This prosecution was under the 1939 law, 21 O.S. 1941 §§ 964-977[21-964-977] [ 21-964] - [ 21-977]. The argument of defendant is based upon the question as to whether the machine would pay off in free games for a high score. There was a controversy as to this fact. However in the case of Prickett v. State, 88 Okla. Cr. 213, 200 P.2d 457, this court specifically held that a marble or pin ball machine similar to the one in question was illegal under the statutes regardless of whether a free ball or free game was given. This decision was rendered after the arrest of the defendant. In the opinion on rehearing rendered in Prickett v. State, supra, 88 Okla. Cr. 232, 201 P.2d 798, this court recognized that there was some confusion existing in the state over the legal question as to whether pin ball machines which did not give free games were illegal because of the wording of one of the opinions which interpreted a section of the 1939 law herein involved. However, in the Prickett case this court overruled all decisions in conflict with that opinion. In accordance with that opinion it is the established law that under the 1939 enactment the operation of pin ball machines was illegal regardless of whether they gave free games for a high score.
It is argued that the trial court committed error in not permitting the defendant to cross-examine the witness Morey as to why he had not prosecuted T.E. Hall who was the owner of the cafe where the marble machine in question was located. We agree with the contention of counsel for the defendant that under the record Mr. Hall was equally guilty along with the defendant Antrim because under Hall's own testimony he permitted the machine to be set up and operated in his place of business for a share of the proceeds. However, the fact that Mr. Hall may have been equally guilty does not minimize the guilt of Antrim. The defendant was given only the minimum sentence and he was admittedly guilty of the charge filed against him. Assuming, but not deciding, that the court erred in not allowing a more extensive cross-examination of the witness Morey concerning his failure to prosecute Hall, such error could only be considered as harmless and not affecting the question of the guilt or innocence of the accused.
Lastly, it is contended that the trial court committed error in denying the request of counsel for the defendant made before the commencement of the trial that a record of the trial be taken in shorthand by a reporter. The record discloses that at the time this request was made the court denied the same for the reason he had arranged for the proceedings at the trial to be taken on a mechanical wire recording machine. The defendant objected to the use of said machine, but his objection was overruled and exception allowed.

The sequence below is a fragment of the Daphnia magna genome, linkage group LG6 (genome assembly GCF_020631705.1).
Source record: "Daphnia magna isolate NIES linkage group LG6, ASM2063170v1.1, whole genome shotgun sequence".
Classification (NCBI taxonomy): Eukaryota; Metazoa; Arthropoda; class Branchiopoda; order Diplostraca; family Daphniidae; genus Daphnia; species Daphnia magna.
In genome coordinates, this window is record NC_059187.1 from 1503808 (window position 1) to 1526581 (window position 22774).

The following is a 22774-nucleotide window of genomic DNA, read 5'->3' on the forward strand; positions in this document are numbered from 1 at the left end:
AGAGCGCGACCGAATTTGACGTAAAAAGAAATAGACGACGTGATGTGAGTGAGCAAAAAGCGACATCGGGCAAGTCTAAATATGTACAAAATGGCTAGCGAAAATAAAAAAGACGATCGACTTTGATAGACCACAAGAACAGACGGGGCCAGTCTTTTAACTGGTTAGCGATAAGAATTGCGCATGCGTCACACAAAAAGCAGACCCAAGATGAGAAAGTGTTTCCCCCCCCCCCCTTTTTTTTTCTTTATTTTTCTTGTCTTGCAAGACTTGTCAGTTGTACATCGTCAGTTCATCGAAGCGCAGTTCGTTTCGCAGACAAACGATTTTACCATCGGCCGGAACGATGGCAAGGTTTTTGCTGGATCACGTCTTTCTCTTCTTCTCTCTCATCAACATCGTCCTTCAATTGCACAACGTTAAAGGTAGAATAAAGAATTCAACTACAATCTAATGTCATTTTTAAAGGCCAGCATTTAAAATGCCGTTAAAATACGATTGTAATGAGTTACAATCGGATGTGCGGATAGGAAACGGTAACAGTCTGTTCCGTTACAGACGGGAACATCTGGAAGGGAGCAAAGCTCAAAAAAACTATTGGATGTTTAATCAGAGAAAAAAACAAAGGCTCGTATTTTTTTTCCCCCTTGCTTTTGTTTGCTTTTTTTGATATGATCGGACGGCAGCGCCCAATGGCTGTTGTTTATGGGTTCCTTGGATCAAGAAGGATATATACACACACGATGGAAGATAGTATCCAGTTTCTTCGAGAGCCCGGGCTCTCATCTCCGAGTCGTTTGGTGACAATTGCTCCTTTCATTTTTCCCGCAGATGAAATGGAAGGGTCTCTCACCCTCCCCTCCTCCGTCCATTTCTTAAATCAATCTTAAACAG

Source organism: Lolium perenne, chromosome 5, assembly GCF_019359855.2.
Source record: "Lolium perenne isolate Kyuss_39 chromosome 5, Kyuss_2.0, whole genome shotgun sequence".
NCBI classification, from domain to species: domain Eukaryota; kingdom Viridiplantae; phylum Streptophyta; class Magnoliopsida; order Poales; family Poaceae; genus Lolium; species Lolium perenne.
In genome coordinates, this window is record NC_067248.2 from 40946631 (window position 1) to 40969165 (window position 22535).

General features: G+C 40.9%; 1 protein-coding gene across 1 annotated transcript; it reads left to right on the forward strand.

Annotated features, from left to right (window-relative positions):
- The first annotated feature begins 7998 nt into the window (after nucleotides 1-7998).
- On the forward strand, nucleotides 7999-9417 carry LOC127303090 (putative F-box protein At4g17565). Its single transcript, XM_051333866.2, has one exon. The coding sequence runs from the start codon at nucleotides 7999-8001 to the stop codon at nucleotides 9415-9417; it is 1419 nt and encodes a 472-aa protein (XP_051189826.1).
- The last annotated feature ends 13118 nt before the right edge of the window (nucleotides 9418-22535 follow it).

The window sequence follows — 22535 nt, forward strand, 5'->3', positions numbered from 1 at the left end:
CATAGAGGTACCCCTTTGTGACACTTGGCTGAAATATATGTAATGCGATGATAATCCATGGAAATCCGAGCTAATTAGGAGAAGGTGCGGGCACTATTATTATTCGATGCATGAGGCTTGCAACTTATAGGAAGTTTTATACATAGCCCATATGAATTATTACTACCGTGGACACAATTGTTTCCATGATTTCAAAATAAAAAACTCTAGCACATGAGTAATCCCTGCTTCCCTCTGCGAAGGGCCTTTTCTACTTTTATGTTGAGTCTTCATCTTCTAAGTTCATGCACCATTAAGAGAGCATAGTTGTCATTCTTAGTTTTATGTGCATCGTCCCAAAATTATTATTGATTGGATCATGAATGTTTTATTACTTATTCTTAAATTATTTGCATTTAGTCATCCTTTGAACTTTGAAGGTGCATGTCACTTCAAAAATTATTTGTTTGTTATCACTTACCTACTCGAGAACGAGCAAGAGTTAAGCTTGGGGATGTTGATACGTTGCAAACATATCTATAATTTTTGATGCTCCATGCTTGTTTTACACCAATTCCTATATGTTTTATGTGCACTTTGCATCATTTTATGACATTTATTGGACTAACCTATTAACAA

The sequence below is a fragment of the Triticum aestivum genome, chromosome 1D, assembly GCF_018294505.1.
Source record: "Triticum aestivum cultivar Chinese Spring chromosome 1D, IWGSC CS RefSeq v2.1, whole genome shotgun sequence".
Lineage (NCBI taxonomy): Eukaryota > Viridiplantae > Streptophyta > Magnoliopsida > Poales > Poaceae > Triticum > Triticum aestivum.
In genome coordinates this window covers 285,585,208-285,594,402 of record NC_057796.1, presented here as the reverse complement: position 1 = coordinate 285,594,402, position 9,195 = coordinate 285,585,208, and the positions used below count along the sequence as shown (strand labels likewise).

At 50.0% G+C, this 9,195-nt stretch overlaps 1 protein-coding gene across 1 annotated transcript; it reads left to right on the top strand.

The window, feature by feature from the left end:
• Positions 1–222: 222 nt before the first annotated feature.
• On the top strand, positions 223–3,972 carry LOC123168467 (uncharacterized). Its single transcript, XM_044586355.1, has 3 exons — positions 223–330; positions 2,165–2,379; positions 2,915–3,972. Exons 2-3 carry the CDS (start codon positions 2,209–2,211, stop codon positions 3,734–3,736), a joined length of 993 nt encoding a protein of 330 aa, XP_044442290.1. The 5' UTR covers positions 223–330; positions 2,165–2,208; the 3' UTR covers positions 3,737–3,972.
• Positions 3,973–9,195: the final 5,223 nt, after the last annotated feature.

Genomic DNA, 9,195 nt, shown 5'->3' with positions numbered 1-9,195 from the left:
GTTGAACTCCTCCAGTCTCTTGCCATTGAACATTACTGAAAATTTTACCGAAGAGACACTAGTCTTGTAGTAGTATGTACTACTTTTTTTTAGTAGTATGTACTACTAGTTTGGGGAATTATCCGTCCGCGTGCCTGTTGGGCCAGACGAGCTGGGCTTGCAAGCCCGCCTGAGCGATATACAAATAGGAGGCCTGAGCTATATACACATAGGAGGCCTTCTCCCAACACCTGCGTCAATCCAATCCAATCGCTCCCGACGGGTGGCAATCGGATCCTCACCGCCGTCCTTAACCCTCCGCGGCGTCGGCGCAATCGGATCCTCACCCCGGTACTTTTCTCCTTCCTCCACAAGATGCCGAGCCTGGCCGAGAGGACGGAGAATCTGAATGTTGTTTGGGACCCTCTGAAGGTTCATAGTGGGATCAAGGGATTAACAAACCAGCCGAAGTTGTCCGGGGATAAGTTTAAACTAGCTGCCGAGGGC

The question raised by counsel is a novel and interesting one and so far as our research has been able to ascertain is one of first impression in this state.
20 O.S. 1941 § 108[ 20-108] provides:
"It shall be the duty of the court reporter to take down in shorthand, and to correctly transcribe, when required, all the proceedings upon the trial of any cause, as well as all statements of counsel, the witnesses or the court, made during the trial of any cause or with reference to any cause pending for trial, when required by a party or attorney interested therein, and all other matters that might properly be a part of a case-made for appeal or proceeding in error. An attorney in any case pending shall have the right to request of the court or stenographer that all such statements or proceedings occurring in the presence of the stenographer, or when his presence is required by such attorney, shall be taken and transcribed. A refusal of the court to permit, or, when requested, to require any statement to be taken down by the stenographer, or transcribed after being taken down, upon the same being shown by affidavit or other direct and competent evidence, to the Supreme Court, shall be deemed prejudicial error, without regard to the merits thereof. R.L. 1910, § 1786."
The many cases which discuss this statute arose because of the failure of the trial court to require a reporter to take down all the proceedings of the trial and there was no other way in which a record of the proceedings was made. In Helm v. State, 11 Okla. Cr. 404, 146 P. 1083, this court held: